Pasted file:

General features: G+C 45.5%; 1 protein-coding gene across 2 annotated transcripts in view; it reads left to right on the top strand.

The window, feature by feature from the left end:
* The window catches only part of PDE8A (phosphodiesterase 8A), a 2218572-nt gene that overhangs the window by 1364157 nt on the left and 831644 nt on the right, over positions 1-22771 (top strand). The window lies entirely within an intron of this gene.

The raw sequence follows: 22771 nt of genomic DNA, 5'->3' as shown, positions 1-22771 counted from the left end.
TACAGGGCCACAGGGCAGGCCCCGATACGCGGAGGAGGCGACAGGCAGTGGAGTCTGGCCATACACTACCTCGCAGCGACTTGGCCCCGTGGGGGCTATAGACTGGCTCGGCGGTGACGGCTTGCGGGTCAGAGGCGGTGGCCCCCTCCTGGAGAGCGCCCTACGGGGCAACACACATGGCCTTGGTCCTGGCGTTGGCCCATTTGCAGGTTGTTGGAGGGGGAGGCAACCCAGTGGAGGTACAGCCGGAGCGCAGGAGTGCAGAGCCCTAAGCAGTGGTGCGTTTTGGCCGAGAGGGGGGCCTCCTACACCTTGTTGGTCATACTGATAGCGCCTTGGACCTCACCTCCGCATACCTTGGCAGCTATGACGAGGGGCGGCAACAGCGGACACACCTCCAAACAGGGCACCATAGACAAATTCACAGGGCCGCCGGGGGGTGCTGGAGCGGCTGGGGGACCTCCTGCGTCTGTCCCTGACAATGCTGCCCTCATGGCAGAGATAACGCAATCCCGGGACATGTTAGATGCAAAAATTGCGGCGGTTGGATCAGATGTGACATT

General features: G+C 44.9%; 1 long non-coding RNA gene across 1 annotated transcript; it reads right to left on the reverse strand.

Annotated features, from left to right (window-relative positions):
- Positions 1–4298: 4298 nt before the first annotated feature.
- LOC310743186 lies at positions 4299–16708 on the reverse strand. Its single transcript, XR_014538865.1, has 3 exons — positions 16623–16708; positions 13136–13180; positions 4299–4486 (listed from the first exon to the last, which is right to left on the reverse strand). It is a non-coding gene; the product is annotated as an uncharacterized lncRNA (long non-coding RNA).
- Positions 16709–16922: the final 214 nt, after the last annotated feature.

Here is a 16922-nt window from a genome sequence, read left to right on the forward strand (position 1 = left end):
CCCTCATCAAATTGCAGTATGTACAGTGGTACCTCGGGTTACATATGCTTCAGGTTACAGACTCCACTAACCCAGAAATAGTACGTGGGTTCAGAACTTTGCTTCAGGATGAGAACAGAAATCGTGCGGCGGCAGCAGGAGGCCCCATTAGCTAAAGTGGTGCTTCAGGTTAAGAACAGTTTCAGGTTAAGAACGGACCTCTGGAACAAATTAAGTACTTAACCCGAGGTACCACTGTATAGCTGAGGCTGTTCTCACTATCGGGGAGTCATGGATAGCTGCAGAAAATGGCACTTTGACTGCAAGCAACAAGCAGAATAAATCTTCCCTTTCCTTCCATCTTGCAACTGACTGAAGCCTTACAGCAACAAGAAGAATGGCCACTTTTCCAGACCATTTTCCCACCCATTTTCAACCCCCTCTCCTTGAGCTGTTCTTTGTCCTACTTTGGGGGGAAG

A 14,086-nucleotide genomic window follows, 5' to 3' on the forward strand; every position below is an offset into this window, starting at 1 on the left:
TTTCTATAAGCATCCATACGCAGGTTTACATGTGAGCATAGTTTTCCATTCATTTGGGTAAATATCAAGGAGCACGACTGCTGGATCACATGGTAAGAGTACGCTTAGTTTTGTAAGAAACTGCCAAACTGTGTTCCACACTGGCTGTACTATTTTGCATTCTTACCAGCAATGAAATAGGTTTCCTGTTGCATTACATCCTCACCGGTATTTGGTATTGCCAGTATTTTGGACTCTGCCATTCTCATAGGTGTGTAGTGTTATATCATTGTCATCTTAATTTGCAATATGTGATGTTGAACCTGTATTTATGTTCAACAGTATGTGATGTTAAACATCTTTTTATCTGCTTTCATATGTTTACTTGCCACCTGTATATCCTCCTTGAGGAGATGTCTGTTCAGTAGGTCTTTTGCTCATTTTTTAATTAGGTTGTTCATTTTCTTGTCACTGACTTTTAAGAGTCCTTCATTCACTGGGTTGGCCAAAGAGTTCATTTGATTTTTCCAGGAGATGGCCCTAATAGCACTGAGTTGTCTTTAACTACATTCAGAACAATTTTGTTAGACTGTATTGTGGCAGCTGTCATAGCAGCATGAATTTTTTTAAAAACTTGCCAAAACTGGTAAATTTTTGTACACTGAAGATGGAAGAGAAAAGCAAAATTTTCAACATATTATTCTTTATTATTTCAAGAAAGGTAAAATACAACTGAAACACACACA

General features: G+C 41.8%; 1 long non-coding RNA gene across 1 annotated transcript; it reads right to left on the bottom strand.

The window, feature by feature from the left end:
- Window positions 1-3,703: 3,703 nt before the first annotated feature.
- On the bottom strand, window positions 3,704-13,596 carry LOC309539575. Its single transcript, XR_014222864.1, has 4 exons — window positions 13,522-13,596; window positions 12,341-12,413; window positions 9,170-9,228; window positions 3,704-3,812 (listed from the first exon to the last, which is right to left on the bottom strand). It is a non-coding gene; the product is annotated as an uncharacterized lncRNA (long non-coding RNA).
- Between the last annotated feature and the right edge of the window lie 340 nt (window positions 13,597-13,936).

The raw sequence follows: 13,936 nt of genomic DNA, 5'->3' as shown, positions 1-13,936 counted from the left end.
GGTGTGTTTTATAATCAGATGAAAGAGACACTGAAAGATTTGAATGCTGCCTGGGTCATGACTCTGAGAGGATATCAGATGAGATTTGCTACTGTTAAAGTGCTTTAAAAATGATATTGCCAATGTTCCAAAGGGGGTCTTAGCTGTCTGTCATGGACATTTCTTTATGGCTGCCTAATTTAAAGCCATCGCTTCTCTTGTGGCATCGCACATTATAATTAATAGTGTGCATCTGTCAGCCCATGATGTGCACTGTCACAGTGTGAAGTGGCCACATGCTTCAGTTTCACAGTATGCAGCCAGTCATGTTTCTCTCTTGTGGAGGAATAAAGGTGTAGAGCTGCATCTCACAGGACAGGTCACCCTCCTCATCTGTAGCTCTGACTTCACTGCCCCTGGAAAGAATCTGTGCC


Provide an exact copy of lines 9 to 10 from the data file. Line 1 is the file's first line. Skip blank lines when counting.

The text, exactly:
- LOC310743186 lies at positions 4299–16708 on the reverse strand. Its single transcript, XR_014538865.1, has 3 exons — positions 16623–16708; positions 13136–13180; positions 4299–4486 (listed from the first exon to the last, which is right to left on the reverse strand). It is a non-coding gene; the product is annotated as an uncharacterized lncRNA (long non-coding RNA).
- Positions 16709–16922: the final 214 nt, after the last annotated feature.